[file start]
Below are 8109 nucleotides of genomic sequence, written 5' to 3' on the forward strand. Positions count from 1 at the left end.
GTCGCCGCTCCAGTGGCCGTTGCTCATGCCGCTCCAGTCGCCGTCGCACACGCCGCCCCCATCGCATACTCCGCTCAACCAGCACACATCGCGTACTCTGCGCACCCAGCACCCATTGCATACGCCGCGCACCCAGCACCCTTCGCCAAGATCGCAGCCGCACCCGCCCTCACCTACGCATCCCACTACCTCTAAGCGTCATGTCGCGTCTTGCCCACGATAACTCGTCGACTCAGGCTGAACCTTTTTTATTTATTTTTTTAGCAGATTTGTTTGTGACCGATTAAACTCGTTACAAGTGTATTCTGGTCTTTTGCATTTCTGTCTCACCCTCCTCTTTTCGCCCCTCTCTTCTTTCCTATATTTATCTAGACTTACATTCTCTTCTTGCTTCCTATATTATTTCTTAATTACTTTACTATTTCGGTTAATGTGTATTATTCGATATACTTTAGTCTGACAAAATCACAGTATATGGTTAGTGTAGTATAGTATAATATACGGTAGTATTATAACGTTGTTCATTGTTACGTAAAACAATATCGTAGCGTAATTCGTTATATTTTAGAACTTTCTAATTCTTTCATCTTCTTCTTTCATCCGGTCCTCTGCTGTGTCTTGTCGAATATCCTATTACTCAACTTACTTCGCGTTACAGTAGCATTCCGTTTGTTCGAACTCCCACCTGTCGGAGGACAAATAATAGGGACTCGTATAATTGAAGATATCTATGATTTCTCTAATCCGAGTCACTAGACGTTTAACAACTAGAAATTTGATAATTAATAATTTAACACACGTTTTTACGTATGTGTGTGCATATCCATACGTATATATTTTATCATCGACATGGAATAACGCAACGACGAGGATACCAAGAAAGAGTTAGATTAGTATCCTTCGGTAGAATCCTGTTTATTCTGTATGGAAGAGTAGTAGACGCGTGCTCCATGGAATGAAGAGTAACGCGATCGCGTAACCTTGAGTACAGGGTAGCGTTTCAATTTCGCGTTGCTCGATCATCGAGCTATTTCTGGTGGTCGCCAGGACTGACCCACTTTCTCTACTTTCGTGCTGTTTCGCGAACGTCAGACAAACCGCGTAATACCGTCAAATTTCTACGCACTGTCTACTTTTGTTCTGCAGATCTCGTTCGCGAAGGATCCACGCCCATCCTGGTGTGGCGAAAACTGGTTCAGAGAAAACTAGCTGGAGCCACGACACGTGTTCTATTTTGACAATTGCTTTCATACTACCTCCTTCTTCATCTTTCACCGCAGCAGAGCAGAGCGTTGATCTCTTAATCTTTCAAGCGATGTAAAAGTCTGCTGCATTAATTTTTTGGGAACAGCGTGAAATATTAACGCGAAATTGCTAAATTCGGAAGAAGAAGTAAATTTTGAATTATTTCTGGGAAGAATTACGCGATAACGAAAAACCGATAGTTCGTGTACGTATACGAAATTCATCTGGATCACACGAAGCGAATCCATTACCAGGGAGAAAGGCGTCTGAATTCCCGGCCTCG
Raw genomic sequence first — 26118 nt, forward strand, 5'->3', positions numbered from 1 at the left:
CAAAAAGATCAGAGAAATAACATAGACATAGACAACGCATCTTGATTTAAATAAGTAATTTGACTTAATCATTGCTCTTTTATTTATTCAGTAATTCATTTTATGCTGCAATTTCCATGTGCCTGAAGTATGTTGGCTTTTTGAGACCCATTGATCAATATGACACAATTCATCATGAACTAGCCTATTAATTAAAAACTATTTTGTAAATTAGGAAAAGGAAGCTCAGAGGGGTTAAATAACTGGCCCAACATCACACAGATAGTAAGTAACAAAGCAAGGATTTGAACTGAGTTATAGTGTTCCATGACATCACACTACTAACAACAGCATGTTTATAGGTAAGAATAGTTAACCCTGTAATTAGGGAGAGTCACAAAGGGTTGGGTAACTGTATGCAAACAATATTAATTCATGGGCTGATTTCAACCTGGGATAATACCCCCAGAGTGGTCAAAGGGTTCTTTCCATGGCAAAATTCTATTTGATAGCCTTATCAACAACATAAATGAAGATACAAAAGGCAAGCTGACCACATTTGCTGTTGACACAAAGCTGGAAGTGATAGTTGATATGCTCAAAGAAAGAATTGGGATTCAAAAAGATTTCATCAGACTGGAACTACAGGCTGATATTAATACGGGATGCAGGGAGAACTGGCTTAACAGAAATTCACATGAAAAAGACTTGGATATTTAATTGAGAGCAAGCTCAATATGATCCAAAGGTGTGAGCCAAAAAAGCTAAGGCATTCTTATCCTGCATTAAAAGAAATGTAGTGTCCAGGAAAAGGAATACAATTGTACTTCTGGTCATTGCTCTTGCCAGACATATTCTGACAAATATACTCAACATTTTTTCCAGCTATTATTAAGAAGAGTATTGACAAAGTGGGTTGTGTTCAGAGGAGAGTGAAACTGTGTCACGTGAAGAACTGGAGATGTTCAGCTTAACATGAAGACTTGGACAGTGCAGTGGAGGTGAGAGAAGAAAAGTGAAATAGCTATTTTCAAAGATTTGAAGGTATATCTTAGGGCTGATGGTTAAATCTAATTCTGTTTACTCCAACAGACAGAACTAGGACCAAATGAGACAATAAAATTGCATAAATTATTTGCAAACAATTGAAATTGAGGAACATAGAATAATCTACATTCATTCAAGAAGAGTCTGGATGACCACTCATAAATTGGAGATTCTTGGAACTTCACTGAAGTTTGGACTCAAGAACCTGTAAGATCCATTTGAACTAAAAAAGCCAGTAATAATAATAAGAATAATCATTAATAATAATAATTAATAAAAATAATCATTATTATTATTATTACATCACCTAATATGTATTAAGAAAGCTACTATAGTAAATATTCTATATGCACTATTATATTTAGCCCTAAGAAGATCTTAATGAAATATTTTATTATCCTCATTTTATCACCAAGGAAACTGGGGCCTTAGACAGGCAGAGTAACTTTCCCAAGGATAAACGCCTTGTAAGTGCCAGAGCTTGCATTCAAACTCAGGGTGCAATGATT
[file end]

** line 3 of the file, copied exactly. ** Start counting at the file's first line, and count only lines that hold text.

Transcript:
Raw genomic sequence first — 26118 nt, forward strand, 5'->3', positions numbered from 1 at the left: